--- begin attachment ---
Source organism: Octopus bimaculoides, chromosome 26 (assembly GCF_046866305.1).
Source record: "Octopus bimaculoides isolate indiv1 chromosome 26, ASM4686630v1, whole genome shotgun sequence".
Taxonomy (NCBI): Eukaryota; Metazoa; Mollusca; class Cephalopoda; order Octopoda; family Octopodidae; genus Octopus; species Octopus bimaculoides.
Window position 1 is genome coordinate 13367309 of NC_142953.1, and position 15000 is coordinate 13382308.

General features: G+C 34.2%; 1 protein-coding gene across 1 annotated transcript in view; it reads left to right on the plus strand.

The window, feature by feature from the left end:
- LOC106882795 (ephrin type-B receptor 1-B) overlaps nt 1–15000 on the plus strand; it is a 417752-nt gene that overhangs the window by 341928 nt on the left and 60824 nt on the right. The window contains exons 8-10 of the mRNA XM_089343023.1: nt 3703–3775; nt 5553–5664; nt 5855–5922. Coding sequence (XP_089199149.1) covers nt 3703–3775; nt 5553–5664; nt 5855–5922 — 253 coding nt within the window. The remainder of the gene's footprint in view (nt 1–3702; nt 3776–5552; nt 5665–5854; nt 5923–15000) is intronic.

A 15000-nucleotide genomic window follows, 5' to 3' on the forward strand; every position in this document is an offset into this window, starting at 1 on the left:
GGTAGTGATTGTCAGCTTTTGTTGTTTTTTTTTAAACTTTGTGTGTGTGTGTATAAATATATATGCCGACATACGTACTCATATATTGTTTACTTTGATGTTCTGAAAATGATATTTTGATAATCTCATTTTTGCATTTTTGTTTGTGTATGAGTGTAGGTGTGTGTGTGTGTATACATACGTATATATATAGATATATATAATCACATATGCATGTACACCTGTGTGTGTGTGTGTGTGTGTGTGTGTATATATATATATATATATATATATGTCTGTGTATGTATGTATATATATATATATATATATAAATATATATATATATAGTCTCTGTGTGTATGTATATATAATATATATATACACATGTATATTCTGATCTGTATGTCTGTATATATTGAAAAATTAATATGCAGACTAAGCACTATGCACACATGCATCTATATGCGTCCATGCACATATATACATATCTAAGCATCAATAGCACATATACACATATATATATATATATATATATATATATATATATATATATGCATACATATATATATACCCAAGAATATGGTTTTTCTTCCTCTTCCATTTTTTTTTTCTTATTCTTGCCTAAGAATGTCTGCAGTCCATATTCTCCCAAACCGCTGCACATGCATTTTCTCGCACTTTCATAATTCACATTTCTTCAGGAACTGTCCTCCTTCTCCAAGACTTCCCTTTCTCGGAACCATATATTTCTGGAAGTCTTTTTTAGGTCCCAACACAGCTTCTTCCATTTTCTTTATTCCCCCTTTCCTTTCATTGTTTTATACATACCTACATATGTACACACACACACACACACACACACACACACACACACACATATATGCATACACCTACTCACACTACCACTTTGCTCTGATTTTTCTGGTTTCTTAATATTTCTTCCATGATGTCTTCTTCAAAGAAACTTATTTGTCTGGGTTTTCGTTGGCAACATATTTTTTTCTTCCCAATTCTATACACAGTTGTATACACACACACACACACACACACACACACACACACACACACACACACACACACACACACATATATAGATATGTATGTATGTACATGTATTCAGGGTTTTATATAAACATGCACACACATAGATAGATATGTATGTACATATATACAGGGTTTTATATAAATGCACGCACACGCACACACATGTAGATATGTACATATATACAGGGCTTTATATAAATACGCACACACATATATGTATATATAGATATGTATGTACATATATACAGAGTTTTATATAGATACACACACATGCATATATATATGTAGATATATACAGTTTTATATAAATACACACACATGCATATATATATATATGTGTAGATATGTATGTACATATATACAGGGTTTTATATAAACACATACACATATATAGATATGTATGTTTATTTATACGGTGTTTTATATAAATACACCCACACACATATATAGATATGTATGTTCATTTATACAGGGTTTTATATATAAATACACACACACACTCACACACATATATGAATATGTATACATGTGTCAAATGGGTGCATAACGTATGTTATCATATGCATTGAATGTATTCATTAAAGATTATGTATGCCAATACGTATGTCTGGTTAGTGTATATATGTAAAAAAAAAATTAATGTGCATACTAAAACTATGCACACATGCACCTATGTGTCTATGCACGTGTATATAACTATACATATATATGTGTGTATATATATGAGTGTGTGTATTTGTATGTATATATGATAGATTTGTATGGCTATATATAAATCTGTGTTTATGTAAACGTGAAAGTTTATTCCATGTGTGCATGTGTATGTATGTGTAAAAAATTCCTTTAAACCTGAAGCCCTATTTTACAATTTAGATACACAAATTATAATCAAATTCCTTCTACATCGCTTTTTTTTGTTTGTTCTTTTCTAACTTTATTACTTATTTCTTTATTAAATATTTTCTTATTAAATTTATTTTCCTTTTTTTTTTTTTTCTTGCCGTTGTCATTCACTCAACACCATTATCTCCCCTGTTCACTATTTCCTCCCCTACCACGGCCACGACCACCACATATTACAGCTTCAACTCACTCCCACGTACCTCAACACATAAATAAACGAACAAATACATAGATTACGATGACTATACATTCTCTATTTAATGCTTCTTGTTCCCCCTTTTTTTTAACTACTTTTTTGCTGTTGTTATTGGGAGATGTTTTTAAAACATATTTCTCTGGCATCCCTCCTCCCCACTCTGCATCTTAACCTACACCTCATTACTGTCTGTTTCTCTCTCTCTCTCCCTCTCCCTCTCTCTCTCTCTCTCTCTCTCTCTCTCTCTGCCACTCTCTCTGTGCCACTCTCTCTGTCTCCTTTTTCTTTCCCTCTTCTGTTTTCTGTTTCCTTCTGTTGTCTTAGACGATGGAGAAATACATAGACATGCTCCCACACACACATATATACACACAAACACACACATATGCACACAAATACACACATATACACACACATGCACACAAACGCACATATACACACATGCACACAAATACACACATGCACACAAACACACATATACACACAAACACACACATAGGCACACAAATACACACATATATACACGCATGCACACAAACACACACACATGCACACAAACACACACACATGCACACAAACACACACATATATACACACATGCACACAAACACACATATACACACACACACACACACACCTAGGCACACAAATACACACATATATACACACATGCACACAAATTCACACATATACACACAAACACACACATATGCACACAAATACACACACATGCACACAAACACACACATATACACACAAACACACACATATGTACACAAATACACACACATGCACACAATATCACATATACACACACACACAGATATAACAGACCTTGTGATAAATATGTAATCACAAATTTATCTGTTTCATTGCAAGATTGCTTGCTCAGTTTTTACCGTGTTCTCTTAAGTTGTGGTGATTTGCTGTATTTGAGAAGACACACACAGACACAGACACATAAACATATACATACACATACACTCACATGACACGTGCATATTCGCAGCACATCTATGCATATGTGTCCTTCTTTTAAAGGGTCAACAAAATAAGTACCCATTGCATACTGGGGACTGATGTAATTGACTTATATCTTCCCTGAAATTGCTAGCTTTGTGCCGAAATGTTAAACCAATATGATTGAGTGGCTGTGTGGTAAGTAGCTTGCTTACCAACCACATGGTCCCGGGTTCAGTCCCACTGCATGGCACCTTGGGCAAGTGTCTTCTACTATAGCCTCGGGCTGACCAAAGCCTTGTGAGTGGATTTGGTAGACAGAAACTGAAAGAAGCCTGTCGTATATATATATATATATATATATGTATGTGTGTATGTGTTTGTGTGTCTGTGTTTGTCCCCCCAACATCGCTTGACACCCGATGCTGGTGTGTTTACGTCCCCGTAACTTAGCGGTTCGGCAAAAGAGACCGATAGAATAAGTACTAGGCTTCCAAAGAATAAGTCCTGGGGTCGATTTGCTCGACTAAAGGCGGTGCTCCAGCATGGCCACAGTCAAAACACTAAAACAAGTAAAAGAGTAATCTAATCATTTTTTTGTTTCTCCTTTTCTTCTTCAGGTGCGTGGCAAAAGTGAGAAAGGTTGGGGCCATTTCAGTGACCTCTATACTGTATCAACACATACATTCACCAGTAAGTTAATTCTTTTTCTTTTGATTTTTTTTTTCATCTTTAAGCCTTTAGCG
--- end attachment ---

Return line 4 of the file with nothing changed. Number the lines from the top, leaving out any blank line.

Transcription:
Window position 1 is genome coordinate 13367309 of NC_142953.1, and position 15000 is coordinate 13382308.